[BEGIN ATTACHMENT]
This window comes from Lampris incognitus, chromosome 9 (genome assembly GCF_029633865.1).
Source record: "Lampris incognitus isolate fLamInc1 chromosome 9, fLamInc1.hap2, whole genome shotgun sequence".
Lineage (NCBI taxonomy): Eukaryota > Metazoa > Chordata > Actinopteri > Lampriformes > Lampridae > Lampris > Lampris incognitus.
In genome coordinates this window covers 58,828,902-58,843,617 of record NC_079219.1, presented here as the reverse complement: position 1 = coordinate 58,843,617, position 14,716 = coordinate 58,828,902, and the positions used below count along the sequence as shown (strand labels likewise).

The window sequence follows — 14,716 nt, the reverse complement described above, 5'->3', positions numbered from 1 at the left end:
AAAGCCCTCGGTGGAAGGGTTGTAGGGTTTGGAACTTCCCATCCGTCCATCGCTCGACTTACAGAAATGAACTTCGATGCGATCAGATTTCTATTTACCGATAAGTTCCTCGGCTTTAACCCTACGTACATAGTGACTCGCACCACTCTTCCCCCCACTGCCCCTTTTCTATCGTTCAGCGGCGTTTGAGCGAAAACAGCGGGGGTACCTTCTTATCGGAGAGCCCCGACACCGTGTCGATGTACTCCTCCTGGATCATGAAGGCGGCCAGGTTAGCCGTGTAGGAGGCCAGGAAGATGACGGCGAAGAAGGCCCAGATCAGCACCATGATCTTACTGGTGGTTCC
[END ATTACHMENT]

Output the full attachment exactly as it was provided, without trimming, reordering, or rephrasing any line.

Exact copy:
This window comes from Lampris incognitus, chromosome 9 (genome assembly GCF_029633865.1).
Source record: "Lampris incognitus isolate fLamInc1 chromosome 9, fLamInc1.hap2, whole genome shotgun sequence".
Lineage (NCBI taxonomy): Eukaryota > Metazoa > Chordata > Actinopteri > Lampriformes > Lampridae > Lampris > Lampris incognitus.
In genome coordinates this window covers 58,828,902-58,843,617 of record NC_079219.1, presented here as the reverse complement: position 1 = coordinate 58,843,617, position 14,716 = coordinate 58,828,902, and the positions used below count along the sequence as shown (strand labels likewise).

The window sequence follows — 14,716 nt, the reverse complement described above, 5'->3', positions numbered from 1 at the left end:
AAAGCCCTCGGTGGAAGGGTTGTAGGGTTTGGAACTTCCCATCCGTCCATCGCTCGACTTACAGAAATGAACTTCGATGCGATCAGATTTCTATTTACCGATAAGTTCCTCGGCTTTAACCCTACGTACATAGTGACTCGCACCACTCTTCCCCCCACTGCCCCTTTTCTATCGTTCAGCGGCGTTTGAGCGAAAACAGCGGGGGTACCTTCTTATCGGAGAGCCCCGACACCGTGTCGATGTACTCCTCCTGGATCATGAAGGCGGCCAGGTTAGCCGTGTAGGAGGCCAGGAAGATGACGGCGAAGAAGGCCCAGATCAGCACCATGATCTTACTGGTGGTTCC